Drawing records[edit]

Drawing records produce graphics output.

Name Description
META_ARC Draws an elliptical arc.[32]
META_CHORD Draws a chord.[33]
META_ELLIPSE Draws an elliptical arc.[34]
META_EXTFLOODFILL Fills an area with a brush.[35]
META_EXTTEXTOUT Draw text with font, background color and text color of the playback device context.[36]
META_FILLREGION Fills a region with a specified brush.[37]
META_FLOODFILL Fills an area with a brush.[38]
META_FRAMEREGION Draws a border around a region of the page with a brush.[39]
META_INVERTREGION Paints a region of the graphic with inverted colors.[40]
META_LINETO Draws a half-open line from the drawing position defined in the playback device context to a specified point.[41]
META_PAINTREGION Paint a region with the current brush specified in the playback device context.[42]
META_PATBLT Paint a region with the current brush specified in the playback device context and then combine the brush color and surface color(s) using a raster operation.[43]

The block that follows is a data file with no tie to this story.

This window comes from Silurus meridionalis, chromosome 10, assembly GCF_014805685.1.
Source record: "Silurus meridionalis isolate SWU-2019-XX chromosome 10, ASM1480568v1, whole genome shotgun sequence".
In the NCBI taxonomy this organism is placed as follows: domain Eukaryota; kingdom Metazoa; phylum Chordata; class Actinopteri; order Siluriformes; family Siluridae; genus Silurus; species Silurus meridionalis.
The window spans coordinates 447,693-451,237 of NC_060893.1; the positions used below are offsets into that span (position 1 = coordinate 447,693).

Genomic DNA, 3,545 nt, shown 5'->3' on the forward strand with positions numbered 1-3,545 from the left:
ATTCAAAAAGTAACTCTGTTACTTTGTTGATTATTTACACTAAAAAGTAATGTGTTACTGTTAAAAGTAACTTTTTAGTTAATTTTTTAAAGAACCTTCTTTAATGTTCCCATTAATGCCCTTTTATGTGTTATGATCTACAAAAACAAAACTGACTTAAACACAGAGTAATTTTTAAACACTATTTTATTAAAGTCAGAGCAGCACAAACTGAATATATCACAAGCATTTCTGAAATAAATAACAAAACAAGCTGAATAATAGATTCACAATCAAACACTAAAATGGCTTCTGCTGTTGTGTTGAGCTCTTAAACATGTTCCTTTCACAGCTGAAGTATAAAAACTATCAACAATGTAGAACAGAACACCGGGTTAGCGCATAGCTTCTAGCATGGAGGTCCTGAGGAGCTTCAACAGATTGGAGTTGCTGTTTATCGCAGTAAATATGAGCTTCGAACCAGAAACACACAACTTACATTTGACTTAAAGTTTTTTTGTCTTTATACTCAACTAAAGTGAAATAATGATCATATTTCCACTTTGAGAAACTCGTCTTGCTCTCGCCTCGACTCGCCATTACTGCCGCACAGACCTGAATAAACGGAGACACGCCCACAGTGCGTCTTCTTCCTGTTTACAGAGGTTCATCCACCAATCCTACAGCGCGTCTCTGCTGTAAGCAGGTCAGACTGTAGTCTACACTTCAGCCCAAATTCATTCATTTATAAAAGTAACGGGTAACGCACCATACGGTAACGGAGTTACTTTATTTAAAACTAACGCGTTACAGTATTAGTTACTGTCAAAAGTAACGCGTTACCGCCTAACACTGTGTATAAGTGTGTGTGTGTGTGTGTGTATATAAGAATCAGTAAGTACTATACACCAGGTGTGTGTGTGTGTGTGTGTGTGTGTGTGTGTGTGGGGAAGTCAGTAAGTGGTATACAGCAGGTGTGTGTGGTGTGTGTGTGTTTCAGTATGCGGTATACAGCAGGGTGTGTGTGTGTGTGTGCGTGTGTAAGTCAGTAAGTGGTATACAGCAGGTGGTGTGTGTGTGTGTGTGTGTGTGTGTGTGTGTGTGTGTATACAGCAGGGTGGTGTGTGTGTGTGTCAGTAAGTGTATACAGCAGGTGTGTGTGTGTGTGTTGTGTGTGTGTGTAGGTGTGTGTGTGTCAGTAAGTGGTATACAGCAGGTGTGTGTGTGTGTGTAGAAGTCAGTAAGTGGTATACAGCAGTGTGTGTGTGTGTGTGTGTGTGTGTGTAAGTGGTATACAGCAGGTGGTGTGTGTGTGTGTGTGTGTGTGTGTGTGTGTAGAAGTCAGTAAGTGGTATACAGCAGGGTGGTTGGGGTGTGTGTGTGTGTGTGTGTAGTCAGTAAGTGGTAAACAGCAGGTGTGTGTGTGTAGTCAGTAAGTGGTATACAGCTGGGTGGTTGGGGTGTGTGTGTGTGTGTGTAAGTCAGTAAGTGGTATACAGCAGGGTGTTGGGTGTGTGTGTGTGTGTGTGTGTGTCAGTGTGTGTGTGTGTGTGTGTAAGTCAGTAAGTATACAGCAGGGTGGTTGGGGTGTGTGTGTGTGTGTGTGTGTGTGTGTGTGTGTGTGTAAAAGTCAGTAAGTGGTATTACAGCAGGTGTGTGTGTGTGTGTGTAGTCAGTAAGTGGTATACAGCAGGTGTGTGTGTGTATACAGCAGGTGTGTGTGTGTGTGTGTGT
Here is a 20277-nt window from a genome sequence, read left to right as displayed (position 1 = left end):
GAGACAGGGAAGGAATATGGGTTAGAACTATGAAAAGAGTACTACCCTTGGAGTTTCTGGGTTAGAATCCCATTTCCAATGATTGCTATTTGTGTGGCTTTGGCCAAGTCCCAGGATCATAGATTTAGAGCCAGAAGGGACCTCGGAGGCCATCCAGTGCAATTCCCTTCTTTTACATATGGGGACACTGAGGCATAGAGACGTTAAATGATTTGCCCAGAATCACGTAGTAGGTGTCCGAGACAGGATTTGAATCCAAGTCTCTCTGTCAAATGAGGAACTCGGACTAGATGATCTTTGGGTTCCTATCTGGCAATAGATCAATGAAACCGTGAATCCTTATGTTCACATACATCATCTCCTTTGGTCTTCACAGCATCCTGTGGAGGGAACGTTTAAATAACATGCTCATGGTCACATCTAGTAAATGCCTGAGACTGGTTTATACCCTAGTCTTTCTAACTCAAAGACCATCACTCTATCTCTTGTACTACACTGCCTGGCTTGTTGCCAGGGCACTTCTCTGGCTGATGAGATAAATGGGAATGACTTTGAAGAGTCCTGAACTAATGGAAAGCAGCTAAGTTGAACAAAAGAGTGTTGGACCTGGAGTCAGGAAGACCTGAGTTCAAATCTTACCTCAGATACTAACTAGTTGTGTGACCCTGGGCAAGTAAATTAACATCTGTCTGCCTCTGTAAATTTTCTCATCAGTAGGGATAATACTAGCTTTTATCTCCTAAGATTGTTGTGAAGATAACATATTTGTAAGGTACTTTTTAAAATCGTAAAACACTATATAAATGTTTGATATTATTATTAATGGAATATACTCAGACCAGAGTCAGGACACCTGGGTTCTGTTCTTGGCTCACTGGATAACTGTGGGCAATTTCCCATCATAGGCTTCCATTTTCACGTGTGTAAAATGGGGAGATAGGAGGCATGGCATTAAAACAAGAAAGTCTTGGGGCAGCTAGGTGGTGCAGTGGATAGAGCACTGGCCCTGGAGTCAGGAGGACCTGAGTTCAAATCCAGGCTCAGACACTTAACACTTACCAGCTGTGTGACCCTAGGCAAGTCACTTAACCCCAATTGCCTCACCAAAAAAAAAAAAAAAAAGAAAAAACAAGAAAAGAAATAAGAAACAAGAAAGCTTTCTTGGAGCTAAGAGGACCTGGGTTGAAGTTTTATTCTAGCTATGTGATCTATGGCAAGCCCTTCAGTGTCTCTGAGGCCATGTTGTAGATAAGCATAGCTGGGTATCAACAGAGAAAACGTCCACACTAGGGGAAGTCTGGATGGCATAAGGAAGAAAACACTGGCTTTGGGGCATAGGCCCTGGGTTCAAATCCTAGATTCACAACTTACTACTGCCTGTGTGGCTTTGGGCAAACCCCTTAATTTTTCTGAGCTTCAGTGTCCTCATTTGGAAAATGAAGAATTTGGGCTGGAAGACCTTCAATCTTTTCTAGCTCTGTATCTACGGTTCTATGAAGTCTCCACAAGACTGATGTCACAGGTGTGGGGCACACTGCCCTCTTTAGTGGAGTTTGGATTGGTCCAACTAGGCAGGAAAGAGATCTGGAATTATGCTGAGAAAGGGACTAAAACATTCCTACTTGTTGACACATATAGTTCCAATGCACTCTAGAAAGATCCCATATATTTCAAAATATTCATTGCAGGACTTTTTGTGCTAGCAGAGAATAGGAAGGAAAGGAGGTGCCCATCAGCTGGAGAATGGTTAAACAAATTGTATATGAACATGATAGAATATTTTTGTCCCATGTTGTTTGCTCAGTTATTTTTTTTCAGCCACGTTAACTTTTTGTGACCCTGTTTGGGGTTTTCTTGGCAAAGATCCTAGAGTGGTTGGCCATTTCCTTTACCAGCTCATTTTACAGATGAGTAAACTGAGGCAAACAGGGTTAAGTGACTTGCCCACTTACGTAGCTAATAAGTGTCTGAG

META_PIE Draw a pie-shaped wedge bounded by the intersection of an ellipse and two radials — the line is set via the pen set via the playback device context, and the area bounded by the pie shape is filled in by the current brush of the playback device context.[44]
META_POLYLINE Draws a series of line segnments by connecting the points in a specified array.[45]
META_POLYGON Paints a polygon consisting of two or more vertices connected by straight lines. The polygon is outlined by using the pen and filled by using the brush and polygon fill mode that are defined in the playback device context.[46]
META_POLYPOLYGON Paints a series of closed polygons, which may overlap. Each polygon is outlined by using the pen and filled by using the brush and polygon fill mode that are defined in the playback device context.[47]
META_RECTANGLE Paints a rectangle, which is outlined by using the pen and filled by using the brush and is filled by using the brush that is defined in the playback device context.[48]
META_ROUNDRECT Paints a rectangle with rounded corners. The rectangle is outlined by using the pen and filled by using the brush and is filled by using the brush that is defined in the playback device context.[49]
META_SETPIXEL Sets the pixel at the specified coordinates to the specified color.[50]